Management work continues despite the high water

Victim swept away from rocks while trying to save young girl.

A lot of time, money and effort spent doing wildlife habitat work is being washed away as the waters of the Mississippi rise and are diverted into the floodway systems. While too much water is a problem for many, the lack of water in the form of rainfall continues to be a problem for others. The plantings I made for deer and turkey in Clinton are up, but the lack of rain has been a problem. They did get some rain the second week of May and first week of June, which was certainly needed.

Those who planted in the Morganza Floodway will not get to see the results of this effort, but hopefully the water will be gone for some mid- to late-summer plantings.

On May 5, I saw the first hatch of turkeys at Camp David, and was pleased to see that the young poults were bugging on a strip that I had clipped the week before in our big food plot. I have been involved with a couple of weekend deer workshops, and have been pointing out to those attending the importance of having areas with enough exposed ground that allow the young turkeys and quail to move around and catch insects. If the grass is too tall and too thick, the young birds simply cannot move around and find food.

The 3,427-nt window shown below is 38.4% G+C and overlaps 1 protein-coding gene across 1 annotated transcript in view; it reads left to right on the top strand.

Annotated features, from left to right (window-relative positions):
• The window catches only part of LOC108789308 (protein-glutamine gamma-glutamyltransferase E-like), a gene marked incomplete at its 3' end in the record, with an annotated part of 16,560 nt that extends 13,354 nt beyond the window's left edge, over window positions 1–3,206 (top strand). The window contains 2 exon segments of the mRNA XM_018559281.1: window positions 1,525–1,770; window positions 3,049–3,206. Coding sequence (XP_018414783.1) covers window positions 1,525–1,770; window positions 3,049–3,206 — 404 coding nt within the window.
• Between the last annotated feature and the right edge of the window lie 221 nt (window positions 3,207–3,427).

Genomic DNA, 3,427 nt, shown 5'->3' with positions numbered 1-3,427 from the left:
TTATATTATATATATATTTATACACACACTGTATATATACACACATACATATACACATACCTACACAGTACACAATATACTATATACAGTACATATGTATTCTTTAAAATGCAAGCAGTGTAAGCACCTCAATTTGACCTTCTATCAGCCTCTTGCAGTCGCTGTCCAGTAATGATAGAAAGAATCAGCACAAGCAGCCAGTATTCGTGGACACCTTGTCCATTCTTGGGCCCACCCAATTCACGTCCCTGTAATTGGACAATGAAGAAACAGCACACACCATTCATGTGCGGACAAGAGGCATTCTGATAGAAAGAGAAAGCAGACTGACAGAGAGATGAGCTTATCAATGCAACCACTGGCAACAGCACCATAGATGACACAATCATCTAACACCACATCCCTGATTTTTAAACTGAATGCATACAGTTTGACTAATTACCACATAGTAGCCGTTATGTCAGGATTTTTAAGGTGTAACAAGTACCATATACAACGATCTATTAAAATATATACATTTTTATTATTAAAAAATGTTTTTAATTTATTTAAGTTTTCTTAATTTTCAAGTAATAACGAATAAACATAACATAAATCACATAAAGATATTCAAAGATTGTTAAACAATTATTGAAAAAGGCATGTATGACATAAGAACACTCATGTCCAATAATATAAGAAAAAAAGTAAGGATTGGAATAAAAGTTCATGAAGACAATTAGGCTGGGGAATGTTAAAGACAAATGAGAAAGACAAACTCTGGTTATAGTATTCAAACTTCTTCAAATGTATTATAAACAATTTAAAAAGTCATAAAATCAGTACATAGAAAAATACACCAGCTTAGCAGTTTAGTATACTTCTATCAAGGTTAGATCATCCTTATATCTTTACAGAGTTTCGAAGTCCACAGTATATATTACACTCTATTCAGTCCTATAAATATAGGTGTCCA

I was hoping to connect with a longbeard on Camp David during the season, but with the early opener and the early ending in April, it didn’t happen. I did, while sitting on a deer stand trying to connect with a pig, call up a tom using my mouth on April 29. The bird was gobbling good shortly after daylight, and when another tom joined in I could not resist giving it a try. Now I am not a person who can call with my mouth, but as I have written before, the toms in the late days of April cannot find hens and are really responsive should one call back at them.

After the tom gobbled back at me the third time, I called to it. I shut up and waited, and within 20 minutes, I was looking down at it from the stand. The tom looked up at me, turned around and walked off, then putted and left the patch, and in five minutes was gobbling again.

No doubt the high water spells doom for the turkey nests located in the batture areas along the river and in the floodway. I was on such ground on May 4 watching a hen feeding in a field around 7 p.m. No doubt she had a nest nearby that has now been flooded. Turkeys will re-nest, but success is much less than the first nesting.

The loss of reproduction will mean fewer jakes in 2012 and fewer longbeards in subsequent years. This may impact the decision LDWF makes regarding the 2012 turkey season. Adult turkeys can generally handle flooding, unless they are forced to spend a lot of time in the trees and do not have any high ground to visit. LDWF has trapped some turkeys on Sherburne WMA, has equipped them with GPS units and will be monitoring their status during the flooding.

The situation is different in the Morganza Floodway from what it was in 1973. The bear population has greatly increased since that time, and this may be a real problem for farmers and homeowners as the bears move out and search for new feeding areas. They may find a world of trash cans and dumpsters as well as small gardens and other areas that offer free food.